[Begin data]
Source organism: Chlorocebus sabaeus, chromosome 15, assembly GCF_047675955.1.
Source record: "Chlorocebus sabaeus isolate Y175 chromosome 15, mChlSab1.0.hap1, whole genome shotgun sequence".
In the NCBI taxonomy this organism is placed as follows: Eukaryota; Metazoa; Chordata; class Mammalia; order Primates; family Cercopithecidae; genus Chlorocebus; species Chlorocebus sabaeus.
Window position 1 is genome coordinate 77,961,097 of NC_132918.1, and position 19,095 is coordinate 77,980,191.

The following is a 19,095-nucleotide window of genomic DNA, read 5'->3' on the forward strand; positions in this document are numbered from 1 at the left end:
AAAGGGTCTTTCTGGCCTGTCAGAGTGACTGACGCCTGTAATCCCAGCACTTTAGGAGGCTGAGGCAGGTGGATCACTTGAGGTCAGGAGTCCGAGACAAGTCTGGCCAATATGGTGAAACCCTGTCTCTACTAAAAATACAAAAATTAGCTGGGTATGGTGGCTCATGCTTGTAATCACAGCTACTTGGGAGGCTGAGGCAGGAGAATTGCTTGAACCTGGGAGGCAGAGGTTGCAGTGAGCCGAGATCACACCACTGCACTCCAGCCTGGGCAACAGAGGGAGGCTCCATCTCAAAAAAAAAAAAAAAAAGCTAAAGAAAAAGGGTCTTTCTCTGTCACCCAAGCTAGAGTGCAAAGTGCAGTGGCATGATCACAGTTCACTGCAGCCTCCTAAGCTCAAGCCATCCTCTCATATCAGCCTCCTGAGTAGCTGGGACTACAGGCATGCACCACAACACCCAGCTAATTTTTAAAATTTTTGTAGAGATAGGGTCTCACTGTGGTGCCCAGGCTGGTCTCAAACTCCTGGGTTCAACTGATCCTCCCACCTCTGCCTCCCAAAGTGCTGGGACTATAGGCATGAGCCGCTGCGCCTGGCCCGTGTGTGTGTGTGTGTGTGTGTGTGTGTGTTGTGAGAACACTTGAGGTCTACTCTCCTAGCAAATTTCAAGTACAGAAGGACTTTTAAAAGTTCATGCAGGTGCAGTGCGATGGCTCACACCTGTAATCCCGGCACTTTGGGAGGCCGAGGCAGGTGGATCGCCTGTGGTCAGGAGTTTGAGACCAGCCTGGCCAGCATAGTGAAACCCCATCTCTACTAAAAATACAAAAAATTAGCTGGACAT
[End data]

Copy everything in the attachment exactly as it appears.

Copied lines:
Source organism: Chlorocebus sabaeus, chromosome 15, assembly GCF_047675955.1.
Source record: "Chlorocebus sabaeus isolate Y175 chromosome 15, mChlSab1.0.hap1, whole genome shotgun sequence".
In the NCBI taxonomy this organism is placed as follows: Eukaryota; Metazoa; Chordata; class Mammalia; order Primates; family Cercopithecidae; genus Chlorocebus; species Chlorocebus sabaeus.
Window position 1 is genome coordinate 77,961,097 of NC_132918.1, and position 19,095 is coordinate 77,980,191.

The following is a 19,095-nucleotide window of genomic DNA, read 5'->3' on the forward strand; positions in this document are numbered from 1 at the left end:
AAAGGGTCTTTCTGGCCTGTCAGAGTGACTGACGCCTGTAATCCCAGCACTTTAGGAGGCTGAGGCAGGTGGATCACTTGAGGTCAGGAGTCCGAGACAAGTCTGGCCAATATGGTGAAACCCTGTCTCTACTAAAAATACAAAAATTAGCTGGGTATGGTGGCTCATGCTTGTAATCACAGCTACTTGGGAGGCTGAGGCAGGAGAATTGCTTGAACCTGGGAGGCAGAGGTTGCAGTGAGCCGAGATCACACCACTGCACTCCAGCCTGGGCAACAGAGGGAGGCTCCATCTCAAAAAAAAAAAAAAAAAGCTAAAGAAAAAGGGTCTTTCTCTGTCACCCAAGCTAGAGTGCAAAGTGCAGTGGCATGATCACAGTTCACTGCAGCCTCCTAAGCTCAAGCCATCCTCTCATATCAGCCTCCTGAGTAGCTGGGACTACAGGCATGCACCACAACACCCAGCTAATTTTTAAAATTTTTGTAGAGATAGGGTCTCACTGTGGTGCCCAGGCTGGTCTCAAACTCCTGGGTTCAACTGATCCTCCCACCTCTGCCTCCCAAAGTGCTGGGACTATAGGCATGAGCCGCTGCGCCTGGCCCGTGTGTGTGTGTGTGTGTGTGTGTGTGTGTTGTGAGAACACTTGAGGTCTACTCTCCTAGCAAATTTCAAGTACAGAAGGACTTTTAAAAGTTCATGCAGGTGCAGTGCGATGGCTCACACCTGTAATCCCGGCACTTTGGGAGGCCGAGGCAGGTGGATCGCCTGTGGTCAGGAGTTTGAGACCAGCCTGGCCAGCATAGTGAAACCCCATCTCTACTAAAAATACAAAAAATTAGCTGGACAT